Article

Malignant Peripheral Nerve Sheath Tumor: molecular pathogenesis and current management considerations.

Department of Surgery, Division of Surgical Oncology and Endocrine Surgery, University of Florida, Gainesville, Florida, USA.
Journal of Surgical Oncology (Impact Factor: 2.84). 03/2008; 97(4):340-9. DOI: 10.1002/jso.20971
Source: PubMed

ABSTRACT Malignant Peripheral Nerve Sheath Tumors (MPNSTs) are rare tumors that often occur in patients with neurofibromatosis 1. Surgical resection represents the mainstay of treatment. Radiation and chemotherapy have a role in selected patients with MPNST. Accurate pathologic diagnosis remains a challenge in many cases of MPNST. There are many recent advances in the understanding of the molecular pathogenesis of MPNST which represent the best opportunities to develop new strategies for management of patients with MPNST.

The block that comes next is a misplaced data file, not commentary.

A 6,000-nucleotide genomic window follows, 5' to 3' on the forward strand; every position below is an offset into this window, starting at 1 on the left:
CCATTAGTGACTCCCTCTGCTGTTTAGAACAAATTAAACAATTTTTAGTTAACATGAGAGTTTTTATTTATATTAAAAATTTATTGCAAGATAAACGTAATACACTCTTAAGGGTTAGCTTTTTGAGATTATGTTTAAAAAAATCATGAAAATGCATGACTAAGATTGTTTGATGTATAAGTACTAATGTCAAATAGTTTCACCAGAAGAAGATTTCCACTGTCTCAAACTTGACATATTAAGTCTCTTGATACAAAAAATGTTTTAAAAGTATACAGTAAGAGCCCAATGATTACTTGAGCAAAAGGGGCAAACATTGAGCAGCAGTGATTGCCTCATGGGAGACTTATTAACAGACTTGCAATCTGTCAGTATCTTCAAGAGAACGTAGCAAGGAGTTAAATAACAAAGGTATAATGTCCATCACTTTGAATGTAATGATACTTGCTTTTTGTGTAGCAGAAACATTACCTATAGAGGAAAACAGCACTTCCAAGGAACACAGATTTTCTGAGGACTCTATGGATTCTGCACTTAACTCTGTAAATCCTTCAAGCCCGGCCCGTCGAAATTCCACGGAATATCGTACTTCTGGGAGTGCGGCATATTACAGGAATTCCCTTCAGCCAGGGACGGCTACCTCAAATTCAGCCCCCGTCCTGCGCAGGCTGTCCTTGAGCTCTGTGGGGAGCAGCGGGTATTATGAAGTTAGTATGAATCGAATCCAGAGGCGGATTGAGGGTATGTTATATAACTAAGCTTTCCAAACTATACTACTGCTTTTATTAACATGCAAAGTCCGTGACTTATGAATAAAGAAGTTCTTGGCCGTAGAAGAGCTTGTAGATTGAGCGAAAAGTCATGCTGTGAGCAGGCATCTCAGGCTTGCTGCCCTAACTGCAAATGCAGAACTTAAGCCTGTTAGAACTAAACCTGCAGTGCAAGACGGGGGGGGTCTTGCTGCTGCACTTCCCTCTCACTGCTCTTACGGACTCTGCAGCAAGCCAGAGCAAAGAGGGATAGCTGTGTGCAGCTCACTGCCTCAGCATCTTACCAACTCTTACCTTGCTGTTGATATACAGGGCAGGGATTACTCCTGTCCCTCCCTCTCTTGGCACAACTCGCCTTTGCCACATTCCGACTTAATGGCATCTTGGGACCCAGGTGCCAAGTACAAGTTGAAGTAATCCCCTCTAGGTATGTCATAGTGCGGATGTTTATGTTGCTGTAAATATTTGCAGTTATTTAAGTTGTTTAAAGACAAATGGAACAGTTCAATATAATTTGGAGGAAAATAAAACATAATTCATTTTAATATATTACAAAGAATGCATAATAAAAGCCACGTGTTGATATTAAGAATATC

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    • "Since neurofibromin is a major RAS inactivator and plays a role as a tumor suppressor, the lack of neurofibromin resulting from NF1 mutation causes disruptions in the RAS-mitogen-activated protein kinase (MAPK) and PI3K-AKT-mTOR signaling pathways, which is implicated in the tumorigenesis and tumor progression of PN to MPNST (5). MPNST, also called malignant schwannoma or neurofibrosarcoma, develops in 8–13% of NF1 patients (6), and it represents a major cause of mortality in NF1 patients (7). Thus, the pathogenesis of the malignant transformation of PN to MPNST in NF1 patients has attracted considerable attention (8,9). "